Thursday, March 8, 2012
by rebecca rosen lum, j. correspondent
At an age when some Oakland girls are preparing for their bat mitzvahs, others are being forced by child traffickers to have sex with strangers.
“This is the grave of my son, Andrew Isaac McCormick,” says his father, Alex. “None of us … knew him.”
The play – opening off-Broadway in New York City this summer – takes on the divide between Mormon family loyalty and the faith’s belief that homosexuality offends God.
David Berg was a small-time circuit preacher whose flocks ran thin until the late 1960s, when the sexual revolution and the Jesus movement bloomed at once.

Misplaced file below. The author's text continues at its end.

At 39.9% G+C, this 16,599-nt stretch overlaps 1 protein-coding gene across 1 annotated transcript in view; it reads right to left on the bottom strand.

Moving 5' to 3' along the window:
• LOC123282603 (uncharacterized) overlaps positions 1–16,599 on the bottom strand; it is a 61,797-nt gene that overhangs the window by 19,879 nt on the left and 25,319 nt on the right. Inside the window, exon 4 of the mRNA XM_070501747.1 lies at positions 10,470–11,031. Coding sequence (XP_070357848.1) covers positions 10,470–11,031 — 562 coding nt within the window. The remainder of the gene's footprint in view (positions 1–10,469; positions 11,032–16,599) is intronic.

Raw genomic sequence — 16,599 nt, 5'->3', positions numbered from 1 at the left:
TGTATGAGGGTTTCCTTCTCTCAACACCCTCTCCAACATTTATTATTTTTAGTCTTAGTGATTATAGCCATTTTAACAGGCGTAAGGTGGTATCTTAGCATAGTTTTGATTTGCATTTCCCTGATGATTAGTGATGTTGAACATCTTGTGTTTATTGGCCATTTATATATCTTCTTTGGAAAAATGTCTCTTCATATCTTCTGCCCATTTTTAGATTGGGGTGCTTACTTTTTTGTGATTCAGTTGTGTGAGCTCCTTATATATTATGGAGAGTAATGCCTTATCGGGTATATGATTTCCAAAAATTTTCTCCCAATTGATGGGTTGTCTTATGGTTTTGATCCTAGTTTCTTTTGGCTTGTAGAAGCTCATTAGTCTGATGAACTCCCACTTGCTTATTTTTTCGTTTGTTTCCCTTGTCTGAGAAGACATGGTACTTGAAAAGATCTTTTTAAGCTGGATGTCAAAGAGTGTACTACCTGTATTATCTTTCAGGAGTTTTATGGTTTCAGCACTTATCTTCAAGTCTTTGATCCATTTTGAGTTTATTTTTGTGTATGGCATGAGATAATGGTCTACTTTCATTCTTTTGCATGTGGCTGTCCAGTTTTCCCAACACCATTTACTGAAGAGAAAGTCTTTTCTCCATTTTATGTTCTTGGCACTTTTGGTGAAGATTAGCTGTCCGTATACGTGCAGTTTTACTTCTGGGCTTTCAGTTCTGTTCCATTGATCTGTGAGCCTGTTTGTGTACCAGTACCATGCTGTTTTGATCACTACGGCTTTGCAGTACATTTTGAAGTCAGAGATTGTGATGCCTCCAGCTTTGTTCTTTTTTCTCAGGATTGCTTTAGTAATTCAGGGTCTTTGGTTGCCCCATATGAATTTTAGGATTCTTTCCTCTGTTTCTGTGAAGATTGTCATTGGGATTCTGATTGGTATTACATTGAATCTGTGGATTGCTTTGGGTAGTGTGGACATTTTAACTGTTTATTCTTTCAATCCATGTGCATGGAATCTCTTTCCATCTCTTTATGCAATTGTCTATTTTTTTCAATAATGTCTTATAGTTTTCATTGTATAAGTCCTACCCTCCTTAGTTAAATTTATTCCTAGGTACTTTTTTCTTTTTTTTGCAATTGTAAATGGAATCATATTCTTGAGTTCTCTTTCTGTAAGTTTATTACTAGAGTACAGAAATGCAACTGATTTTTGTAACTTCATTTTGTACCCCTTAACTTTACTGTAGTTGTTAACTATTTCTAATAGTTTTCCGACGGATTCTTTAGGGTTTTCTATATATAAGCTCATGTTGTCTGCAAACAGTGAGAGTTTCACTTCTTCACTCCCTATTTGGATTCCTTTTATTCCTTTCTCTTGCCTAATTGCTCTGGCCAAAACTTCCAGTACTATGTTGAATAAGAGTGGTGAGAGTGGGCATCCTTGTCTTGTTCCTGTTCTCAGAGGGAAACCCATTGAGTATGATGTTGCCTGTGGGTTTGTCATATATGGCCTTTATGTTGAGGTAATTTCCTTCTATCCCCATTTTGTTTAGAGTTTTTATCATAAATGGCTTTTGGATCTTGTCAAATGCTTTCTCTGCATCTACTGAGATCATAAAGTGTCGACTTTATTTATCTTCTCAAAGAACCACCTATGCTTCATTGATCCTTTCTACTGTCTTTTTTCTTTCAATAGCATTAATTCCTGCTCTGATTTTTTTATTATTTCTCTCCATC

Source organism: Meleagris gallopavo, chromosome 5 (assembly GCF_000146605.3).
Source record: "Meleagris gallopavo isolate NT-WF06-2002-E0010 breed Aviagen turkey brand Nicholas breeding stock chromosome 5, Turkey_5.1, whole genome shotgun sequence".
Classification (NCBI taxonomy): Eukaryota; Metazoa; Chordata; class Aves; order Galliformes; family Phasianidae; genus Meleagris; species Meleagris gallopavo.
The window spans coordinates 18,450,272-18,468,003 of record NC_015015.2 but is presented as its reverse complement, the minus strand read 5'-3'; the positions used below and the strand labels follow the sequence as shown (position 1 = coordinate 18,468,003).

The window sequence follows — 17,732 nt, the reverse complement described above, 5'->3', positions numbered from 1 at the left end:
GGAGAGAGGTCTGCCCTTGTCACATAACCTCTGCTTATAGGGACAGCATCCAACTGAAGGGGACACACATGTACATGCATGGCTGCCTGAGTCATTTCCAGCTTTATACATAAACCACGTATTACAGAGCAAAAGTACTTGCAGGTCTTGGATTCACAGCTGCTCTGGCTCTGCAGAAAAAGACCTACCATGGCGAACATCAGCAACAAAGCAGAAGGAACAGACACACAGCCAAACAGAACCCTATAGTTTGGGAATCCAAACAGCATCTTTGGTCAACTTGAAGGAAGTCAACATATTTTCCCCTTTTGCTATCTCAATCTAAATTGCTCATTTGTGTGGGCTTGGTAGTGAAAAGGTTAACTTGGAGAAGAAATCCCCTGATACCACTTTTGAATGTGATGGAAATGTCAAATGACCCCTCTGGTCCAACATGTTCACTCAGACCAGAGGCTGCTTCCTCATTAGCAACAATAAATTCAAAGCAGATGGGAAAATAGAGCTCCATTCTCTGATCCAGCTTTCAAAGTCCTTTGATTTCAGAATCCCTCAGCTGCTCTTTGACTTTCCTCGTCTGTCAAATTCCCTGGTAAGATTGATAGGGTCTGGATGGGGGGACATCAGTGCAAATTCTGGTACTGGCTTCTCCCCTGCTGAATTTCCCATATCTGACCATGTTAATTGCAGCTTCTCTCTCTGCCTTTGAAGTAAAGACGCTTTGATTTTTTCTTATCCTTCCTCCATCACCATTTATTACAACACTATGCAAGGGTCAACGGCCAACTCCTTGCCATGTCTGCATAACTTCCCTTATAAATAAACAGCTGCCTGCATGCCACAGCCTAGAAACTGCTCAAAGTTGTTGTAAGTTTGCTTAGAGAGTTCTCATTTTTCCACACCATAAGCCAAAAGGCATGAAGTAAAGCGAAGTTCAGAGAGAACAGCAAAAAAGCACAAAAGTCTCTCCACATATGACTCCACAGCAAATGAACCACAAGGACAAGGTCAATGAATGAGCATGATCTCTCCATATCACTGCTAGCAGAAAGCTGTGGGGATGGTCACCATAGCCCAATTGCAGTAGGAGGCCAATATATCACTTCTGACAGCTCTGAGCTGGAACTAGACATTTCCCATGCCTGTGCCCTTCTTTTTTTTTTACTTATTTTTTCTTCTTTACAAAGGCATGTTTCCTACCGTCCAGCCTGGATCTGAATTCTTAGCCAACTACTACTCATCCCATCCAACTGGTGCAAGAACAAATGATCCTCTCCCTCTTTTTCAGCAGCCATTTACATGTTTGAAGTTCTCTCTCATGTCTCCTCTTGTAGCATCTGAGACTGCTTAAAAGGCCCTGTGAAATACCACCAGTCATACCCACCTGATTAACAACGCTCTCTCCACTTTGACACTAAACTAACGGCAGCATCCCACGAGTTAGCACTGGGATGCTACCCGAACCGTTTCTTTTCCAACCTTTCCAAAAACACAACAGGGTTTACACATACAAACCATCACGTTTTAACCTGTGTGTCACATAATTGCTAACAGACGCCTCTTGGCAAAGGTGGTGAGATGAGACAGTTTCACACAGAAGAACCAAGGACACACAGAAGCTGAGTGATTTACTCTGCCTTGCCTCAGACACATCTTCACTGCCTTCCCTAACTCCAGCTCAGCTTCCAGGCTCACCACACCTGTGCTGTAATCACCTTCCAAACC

He wove the two into a double helix, drawing from the remnants of hippie life – people with nothing to lose, nowhere to go, and no Christian background to serve as a compass while in the thrall of a man who purported to live by Scripture.
By Rebecca Rosen Lum
In black high-tops, Crocs, hoodies and jeans, they looked much like the hipsters who wait in line Sunday mornings for a table at Boogaloo’s a few blocks away on Valencia Street.
When Richard Golden put the word out that he was starting a group for atheists in suburban Walnut Creek, about a dozen people showed up.
Two years later, 80 are dues-paying members and several more drop in on twice-monthly meetings to chew on everything from particle physics to court cases.